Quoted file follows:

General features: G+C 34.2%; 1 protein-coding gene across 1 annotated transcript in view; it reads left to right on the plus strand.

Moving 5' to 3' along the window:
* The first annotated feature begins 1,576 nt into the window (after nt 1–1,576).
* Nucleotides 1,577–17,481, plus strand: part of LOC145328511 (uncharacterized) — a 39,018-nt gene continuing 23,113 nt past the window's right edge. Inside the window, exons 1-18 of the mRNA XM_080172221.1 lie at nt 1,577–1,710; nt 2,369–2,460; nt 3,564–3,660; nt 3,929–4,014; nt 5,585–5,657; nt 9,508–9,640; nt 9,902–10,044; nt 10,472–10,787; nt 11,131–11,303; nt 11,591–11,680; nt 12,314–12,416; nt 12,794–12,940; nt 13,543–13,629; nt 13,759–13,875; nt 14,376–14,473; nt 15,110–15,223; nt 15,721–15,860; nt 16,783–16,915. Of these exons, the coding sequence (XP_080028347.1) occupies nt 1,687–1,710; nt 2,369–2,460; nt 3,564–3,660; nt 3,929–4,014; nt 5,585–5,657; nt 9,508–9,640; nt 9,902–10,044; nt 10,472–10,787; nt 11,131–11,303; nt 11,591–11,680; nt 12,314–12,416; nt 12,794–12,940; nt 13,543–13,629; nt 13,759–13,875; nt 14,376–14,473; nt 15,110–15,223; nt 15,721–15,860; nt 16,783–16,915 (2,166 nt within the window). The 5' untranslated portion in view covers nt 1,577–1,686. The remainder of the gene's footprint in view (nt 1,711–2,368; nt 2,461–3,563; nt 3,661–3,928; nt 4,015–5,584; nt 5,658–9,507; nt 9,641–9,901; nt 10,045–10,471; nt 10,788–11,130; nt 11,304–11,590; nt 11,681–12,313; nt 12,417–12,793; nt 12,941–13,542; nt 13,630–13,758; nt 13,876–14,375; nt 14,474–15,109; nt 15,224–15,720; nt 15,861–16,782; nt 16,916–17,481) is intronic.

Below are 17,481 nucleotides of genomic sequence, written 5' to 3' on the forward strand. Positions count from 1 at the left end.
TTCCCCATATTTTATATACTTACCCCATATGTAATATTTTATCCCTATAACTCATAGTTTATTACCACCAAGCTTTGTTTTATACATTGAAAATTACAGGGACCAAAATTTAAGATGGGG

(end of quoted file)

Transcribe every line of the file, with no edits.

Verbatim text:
General features: G+C 34.2%; 1 protein-coding gene across 1 annotated transcript in view; it reads left to right on the plus strand.

Moving 5' to 3' along the window:
* The first annotated feature begins 1,576 nt into the window (after nt 1–1,576).
* Nucleotides 1,577–17,481, plus strand: part of LOC145328511 (uncharacterized) — a 39,018-nt gene continuing 23,113 nt past the window's right edge. Inside the window, exons 1-18 of the mRNA XM_080172221.1 lie at nt 1,577–1,710; nt 2,369–2,460; nt 3,564–3,660; nt 3,929–4,014; nt 5,585–5,657; nt 9,508–9,640; nt 9,902–10,044; nt 10,472–10,787; nt 11,131–11,303; nt 11,591–11,680; nt 12,314–12,416; nt 12,794–12,940; nt 13,543–13,629; nt 13,759–13,875; nt 14,376–14,473; nt 15,110–15,223; nt 15,721–15,860; nt 16,783–16,915. Of these exons, the coding sequence (XP_080028347.1) occupies nt 1,687–1,710; nt 2,369–2,460; nt 3,564–3,660; nt 3,929–4,014; nt 5,585–5,657; nt 9,508–9,640; nt 9,902–10,044; nt 10,472–10,787; nt 11,131–11,303; nt 11,591–11,680; nt 12,314–12,416; nt 12,794–12,940; nt 13,543–13,629; nt 13,759–13,875; nt 14,376–14,473; nt 15,110–15,223; nt 15,721–15,860; nt 16,783–16,915 (2,166 nt within the window). The 5' untranslated portion in view covers nt 1,577–1,686. The remainder of the gene's footprint in view (nt 1,711–2,368; nt 2,461–3,563; nt 3,661–3,928; nt 4,015–5,584; nt 5,658–9,507; nt 9,641–9,901; nt 10,045–10,471; nt 10,788–11,130; nt 11,304–11,590; nt 11,681–12,313; nt 12,417–12,793; nt 12,941–13,542; nt 13,630–13,758; nt 13,876–14,375; nt 14,474–15,109; nt 15,224–15,720; nt 15,861–16,782; nt 16,916–17,481) is intronic.

Below are 17,481 nucleotides of genomic sequence, written 5' to 3' on the forward strand. Positions count from 1 at the left end.
TTCCCCATATTTTATATACTTACCCCATATGTAATATTTTATCCCTATAACTCATAGTTTATTACCACCAAGCTTTGTTTTATACATTGAAAATTACAGGGACCAAAATTTAAGATGGGG